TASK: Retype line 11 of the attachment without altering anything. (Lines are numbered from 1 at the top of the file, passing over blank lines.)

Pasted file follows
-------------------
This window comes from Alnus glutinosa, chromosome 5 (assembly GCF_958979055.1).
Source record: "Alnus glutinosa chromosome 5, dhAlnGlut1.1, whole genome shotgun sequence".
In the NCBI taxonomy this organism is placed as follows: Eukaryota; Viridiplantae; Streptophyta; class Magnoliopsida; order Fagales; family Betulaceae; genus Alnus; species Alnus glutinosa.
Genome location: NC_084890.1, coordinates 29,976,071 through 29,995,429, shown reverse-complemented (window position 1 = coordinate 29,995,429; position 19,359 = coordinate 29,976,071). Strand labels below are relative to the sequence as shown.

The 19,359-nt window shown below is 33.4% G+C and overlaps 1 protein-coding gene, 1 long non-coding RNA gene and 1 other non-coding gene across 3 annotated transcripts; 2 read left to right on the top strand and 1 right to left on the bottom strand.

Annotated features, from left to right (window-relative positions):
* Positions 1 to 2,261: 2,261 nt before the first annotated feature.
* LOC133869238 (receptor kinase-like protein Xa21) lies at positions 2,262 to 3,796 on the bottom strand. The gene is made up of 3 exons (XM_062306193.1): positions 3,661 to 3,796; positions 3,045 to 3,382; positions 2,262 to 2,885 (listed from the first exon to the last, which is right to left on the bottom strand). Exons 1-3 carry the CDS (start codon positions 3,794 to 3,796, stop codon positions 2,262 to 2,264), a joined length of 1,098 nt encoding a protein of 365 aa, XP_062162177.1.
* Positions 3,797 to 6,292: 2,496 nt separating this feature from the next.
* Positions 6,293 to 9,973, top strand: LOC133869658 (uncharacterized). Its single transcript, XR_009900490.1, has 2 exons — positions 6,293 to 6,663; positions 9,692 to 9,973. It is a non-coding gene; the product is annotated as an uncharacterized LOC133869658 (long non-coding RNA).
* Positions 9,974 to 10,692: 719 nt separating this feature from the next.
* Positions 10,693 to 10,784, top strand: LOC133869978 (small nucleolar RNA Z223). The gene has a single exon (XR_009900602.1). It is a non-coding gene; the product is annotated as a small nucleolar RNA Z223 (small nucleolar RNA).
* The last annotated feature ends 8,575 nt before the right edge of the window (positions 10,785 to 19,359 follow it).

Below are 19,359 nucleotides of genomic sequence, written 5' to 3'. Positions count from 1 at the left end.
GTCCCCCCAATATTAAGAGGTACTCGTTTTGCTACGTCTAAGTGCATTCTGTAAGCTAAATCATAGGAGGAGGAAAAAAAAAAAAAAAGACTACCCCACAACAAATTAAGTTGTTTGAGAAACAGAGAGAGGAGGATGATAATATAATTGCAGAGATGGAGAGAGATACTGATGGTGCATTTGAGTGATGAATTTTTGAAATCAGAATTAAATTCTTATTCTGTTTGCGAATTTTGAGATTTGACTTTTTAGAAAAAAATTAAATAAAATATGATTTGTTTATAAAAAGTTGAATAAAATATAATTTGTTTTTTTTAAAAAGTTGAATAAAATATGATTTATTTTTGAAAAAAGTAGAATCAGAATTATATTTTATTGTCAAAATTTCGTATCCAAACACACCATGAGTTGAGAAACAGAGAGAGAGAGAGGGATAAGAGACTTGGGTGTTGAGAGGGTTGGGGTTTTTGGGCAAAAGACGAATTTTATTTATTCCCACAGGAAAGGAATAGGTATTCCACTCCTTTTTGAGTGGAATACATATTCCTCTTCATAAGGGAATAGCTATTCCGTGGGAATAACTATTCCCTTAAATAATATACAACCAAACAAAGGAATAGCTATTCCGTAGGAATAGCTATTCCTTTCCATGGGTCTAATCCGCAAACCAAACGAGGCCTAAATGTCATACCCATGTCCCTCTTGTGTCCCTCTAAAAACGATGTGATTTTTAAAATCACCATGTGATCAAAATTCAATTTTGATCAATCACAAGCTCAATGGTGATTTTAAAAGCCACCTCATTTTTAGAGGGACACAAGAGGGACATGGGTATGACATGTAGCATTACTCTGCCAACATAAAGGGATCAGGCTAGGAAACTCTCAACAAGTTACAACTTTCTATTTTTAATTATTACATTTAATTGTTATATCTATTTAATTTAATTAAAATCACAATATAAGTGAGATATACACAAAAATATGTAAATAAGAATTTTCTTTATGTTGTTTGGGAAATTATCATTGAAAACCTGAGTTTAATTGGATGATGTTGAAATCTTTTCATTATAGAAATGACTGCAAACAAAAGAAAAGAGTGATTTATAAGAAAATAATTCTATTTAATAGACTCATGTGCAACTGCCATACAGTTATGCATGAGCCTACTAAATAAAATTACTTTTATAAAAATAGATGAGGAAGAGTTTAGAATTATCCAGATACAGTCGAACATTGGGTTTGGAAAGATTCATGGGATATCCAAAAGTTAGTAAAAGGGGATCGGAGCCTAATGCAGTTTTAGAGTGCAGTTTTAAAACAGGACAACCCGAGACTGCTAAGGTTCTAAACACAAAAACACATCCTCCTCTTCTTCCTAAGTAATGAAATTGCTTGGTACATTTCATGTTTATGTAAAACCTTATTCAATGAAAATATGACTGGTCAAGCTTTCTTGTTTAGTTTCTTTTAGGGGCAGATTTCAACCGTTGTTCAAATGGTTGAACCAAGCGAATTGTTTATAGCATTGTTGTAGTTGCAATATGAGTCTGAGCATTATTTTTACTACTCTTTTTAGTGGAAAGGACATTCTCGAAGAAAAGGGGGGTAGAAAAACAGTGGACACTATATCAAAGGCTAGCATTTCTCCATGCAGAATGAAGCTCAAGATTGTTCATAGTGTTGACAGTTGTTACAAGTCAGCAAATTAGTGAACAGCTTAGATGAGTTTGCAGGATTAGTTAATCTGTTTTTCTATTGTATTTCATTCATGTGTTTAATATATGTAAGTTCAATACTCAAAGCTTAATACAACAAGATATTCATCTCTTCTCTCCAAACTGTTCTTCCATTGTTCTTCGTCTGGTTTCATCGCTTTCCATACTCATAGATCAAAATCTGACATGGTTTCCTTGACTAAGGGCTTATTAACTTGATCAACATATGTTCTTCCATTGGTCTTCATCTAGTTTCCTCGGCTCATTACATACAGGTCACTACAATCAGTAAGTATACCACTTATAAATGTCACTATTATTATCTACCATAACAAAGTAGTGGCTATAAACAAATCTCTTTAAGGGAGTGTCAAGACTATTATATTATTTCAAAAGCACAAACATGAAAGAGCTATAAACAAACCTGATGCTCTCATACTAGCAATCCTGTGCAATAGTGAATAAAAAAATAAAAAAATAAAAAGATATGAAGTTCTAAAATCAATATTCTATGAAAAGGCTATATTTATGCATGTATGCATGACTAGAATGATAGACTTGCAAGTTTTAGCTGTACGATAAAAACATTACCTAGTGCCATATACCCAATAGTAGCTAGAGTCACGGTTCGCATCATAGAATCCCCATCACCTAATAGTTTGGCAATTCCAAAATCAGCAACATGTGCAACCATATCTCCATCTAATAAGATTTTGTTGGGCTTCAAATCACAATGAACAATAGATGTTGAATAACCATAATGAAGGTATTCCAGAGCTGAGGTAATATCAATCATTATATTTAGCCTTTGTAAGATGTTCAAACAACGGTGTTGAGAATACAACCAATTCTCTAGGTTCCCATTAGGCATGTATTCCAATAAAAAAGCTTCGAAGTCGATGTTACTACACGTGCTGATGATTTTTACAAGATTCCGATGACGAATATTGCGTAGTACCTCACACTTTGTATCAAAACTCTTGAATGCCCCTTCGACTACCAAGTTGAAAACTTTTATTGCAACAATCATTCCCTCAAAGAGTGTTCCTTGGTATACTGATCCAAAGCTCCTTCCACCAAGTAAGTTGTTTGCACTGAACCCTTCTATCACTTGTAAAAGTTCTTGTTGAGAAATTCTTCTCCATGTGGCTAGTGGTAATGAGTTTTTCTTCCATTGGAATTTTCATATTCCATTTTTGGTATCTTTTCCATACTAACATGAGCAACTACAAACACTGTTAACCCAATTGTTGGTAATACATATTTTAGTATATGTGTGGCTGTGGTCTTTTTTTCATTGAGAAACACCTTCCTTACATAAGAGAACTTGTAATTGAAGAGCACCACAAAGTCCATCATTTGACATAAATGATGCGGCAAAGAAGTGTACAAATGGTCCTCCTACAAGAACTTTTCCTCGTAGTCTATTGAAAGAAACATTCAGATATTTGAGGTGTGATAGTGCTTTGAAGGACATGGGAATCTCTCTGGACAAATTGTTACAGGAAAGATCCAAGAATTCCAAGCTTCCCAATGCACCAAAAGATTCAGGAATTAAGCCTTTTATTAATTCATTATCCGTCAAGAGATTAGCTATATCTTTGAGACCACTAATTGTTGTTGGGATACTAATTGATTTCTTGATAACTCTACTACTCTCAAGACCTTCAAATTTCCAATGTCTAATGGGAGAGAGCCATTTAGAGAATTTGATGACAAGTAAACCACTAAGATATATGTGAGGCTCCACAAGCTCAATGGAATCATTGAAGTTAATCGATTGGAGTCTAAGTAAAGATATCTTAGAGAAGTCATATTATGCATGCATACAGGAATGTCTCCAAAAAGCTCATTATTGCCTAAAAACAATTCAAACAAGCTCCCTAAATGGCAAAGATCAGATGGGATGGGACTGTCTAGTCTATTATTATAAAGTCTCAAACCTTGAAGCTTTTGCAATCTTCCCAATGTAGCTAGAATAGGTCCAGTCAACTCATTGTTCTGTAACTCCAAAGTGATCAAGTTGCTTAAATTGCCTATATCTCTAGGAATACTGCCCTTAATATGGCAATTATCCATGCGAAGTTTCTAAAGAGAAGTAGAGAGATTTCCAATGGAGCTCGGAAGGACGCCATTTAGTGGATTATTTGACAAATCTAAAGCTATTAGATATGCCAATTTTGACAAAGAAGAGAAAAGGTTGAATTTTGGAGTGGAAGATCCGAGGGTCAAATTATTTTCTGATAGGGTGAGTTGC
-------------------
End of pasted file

* Positions 9,974 to 10,692: 719 nt separating this feature from the next.